We arrived in Prague at about 7am after a not so restful night on the train. We took a quick snapshot on the platform with our Canadian friends, Mark and Carol, and waved goodbye. Yet again, I found myself completely relying on Jen to get us from the train station to our hostel. She always carries the heaviest bags and leads us under roads and over the correct streets to the correct trains. The fact that she does this every time without fail, does not mean that I don’t question whether or not we are going in the right direction or if we should stop and ask for directions. She still tolerates me.
We checked into our hostel, which is right in the middle of everything. We were simply too tired to go out and start seeing everything in Prague so we took a quick nap before our excursion. Walking out into the grey and rainy day, we were confronted with overcrowded streets filled sidewalk to sidewalk with people of all ages. There are storefronts that spill their goods out onto the sidewalks, and restaurants with small tables set behind potted bushes and flowerbeds. Every street is paved in cobblestones, and every sidewalk is made of grey and black granite squares that create patterns and checker boards.
We walked across the Charles Bridge through a mass of people and local vendors selling watercolors of Prague and small groups of musicians playing 20’s swing. We had no idea where we were on the map at this point, but we knew that we wanted lunch. After lunch, we figured out the map situation and headed into the city center. Back across the bridge, we found the Astronomical clock. Every hour the clock chimes and little characters spin around in tiny windows that sit on top of the clock. Hundreds of people gathered below the clock to watch the mini show.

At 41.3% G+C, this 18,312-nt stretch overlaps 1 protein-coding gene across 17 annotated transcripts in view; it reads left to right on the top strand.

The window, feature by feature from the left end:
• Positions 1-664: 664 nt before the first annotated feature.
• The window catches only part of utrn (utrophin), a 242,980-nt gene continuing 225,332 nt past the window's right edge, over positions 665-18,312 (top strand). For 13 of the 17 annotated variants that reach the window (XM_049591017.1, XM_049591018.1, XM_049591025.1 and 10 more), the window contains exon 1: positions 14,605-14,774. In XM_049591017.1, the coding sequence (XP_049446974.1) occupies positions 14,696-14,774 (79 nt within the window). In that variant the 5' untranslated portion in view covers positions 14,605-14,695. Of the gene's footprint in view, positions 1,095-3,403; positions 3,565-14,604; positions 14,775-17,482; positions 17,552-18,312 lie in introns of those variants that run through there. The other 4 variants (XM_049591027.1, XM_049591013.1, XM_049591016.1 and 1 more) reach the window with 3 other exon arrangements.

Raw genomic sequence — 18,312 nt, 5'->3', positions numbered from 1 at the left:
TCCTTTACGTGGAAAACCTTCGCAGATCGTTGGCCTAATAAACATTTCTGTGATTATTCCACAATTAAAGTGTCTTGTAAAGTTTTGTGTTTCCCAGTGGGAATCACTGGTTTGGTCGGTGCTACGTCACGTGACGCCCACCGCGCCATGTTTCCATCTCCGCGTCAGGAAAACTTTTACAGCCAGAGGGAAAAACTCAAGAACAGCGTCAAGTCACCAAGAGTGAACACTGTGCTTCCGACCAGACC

From here, we joined a great walking tour that took us on a winding four-hour tour of the city. I will not recount the entire tour, but I will give some highlights and interesting facts from the tour. We walked through old market squares that dated back to the 10th century. Many of the buildings and churches were from the time of King Charles during the 15th century, but many of these were rebuilt and restructured because of fires and floods. Hitler perversely preserved the Jewish quarter during WWII, because he wanted to use this area to establish museums dedicated to the extinct Jewish race.
Jen and I had our first non-traditional meal of the entire trip. We ate a huge dinner in a local Chinese restaurant, and we loved it. After dinner, we quickly ran to the hostel to grab sweaters and refresh before a concert we attended.
In the Mirror Chapel of the National Library, we attended a fantastic performance of mostly Czech composers with the addition of a Mozart and a Tchaikovsky piece. The room was covered in silver and grey frescoes of chubby angels playing in the sun. There was a silver toned organ with pipes in the back and the front of the room. All areas that were not painted were lined in grey and red marble. The room was a prime example of high baroque style architecture. The concert was a piano trio with violin and cello. The cellist was amazing and the acoustics of the room made Dvorak soar. The pieces were all so rich that it was almost too much to absorb. It was really a delightful evening.
After the concert, Jen and I walked through the streets of Prague under one umbrella that we bought in Poland. A light drizzle did nothing to dim the lights shining up on the beautiful buildings of Prague. There were fewer crowds because of the rain. After a quick bite of ice cream, Jen and I retired to our hostel room. Our new roommates were Martin and Derek. Derek is another nice Canadian, and funnily enough, he is heading out on a train to Vienna in the morning. We seem to keep heading in the same direction as Canadians this summer.